As Executive Creative Director of Motion Lab, Luke is responsible for directing several animation projects and sometimes undertaking the role as chief animator for great projects as well.
I'm the founder and Executive Creative Director at Motionlab, an animation and motion graphics studio based in Sydney, Australia. I started off as a freelance character animator and motion graphics designer in 2004 before setting up my own studio in 2010. Since then, I've stepped into more of a directing role but still try to find some time each year to take on a few projects with myself as lead animator.
It runs in the family. My father was an art and photography teacher, my mum loved painting and uncle ran a video production company. I also loved drawing at an early age and recall doing flick book animations (usually stick figures) in school note pads. Our household was pretty up to date in the 80s and 90s with the latest computing technology and creative software.
Deluxe Paint on our Amiga 500 was my first experience animating. I would have been around 10 years old at the time. It was pretty basic and limited to frame by frame animation but it was a lot of fun and proved I had the patience required for animation. Years later, I discovered Adobe Photoshop 2.5 LE, KPT Bryce, Poser and Macromedia Flash which all furthered my interest in taking a career path as a digital artist or animator.
At university, I studied design and took an elective subject in animation. This pretty much sealed the deal for me that animation was my true calling as a creative. All my fond memories animating in Deluxe Paint, Flick Books and Macromedia Flash were coming back to me and it all just felt so right.
The rest is history.
I personally love motion design and character animation which is 2D and illustrative in style, less cutesy and more sophisticated. I feel like the sky is the limit when projects have that sort of art direction. There's so much versatility in how an illustrator can craft a style when they aren't faced with the restrictions posed by real 3D space and lighting. And given the right budget, 2D can look just as impressive as the best 3D works out there as well, particularly when paired with cel-animation.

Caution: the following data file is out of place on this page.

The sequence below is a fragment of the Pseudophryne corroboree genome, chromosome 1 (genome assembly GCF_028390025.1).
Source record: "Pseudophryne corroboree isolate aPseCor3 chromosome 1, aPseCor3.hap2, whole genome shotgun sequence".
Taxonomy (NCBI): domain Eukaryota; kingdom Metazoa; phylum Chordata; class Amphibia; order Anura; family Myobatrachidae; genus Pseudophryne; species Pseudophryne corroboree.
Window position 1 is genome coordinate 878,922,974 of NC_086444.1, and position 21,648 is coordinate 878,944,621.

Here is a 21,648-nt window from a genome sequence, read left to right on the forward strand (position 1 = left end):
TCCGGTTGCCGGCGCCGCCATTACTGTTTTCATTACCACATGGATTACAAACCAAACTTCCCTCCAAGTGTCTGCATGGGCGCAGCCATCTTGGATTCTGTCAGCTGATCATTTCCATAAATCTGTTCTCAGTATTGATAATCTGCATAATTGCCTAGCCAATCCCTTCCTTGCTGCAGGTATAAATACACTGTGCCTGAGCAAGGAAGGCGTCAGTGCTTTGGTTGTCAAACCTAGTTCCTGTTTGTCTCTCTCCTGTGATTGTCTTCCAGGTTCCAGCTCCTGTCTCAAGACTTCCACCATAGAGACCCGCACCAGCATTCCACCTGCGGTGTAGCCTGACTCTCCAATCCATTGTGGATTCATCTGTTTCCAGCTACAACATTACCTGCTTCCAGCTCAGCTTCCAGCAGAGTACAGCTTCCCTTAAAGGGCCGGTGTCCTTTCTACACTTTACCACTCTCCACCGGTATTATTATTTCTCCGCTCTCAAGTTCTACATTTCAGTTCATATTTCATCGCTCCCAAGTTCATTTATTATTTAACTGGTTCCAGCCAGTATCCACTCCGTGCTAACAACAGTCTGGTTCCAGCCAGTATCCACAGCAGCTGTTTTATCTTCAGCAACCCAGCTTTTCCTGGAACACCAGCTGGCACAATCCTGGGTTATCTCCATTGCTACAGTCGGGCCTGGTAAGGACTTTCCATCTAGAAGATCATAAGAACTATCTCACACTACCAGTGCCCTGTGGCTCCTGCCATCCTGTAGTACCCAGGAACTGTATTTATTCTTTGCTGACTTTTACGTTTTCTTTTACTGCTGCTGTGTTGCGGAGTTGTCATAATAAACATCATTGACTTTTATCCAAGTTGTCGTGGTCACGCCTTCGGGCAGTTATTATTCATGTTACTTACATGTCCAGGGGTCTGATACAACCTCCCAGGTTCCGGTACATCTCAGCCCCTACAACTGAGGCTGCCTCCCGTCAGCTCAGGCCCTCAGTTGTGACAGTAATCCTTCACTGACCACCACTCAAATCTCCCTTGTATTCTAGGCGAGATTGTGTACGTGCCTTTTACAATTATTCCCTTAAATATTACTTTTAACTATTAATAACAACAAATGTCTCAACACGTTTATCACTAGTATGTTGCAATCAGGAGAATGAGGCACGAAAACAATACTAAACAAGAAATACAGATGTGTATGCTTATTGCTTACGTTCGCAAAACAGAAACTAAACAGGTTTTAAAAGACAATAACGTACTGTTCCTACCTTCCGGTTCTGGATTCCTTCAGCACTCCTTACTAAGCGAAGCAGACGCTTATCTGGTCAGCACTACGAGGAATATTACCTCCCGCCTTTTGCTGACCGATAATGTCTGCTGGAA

A trusting client, clear direction, a decent budget, enough production time and the right hands putting the work together. There's no secret formula to making "good" design and a wild combination of different processes, influences and experimentation can all lead to the same great creative place. Creativity is an unpredictable thing and all you can do is ensure the conditions are right and then just let the magic happen.
I prefer not to be boxed into a "signature" style as that prohibits my personal and artistic growth. The more you challenge yourself and get outside of your comfort zone, the better. I try to live by that motto and operate my studio in that fashion. This also can happen quite naturally when you make the focus with new work on your client rather than yourself and what might make your portfolio look better. When you genuinely care about your clients goals, the work naturally evolves into its own unique entity. I wouldn't be doing my clients any favours if every project I directed had a certain style to it.
It starts with getting inspired, usually while sipping on a delicious coffee. I jump on Vimeo, Behance or Dribbble checking out what’s new in the world of design and animation. Or I might look up something I’ve seen previously which I love and feel might be relevant.
I then put together a hand picked team of specialists who I’ve had great experiences with in the past and love working with. Or I might try someone new if I’m a fan of their work and want to collaborate.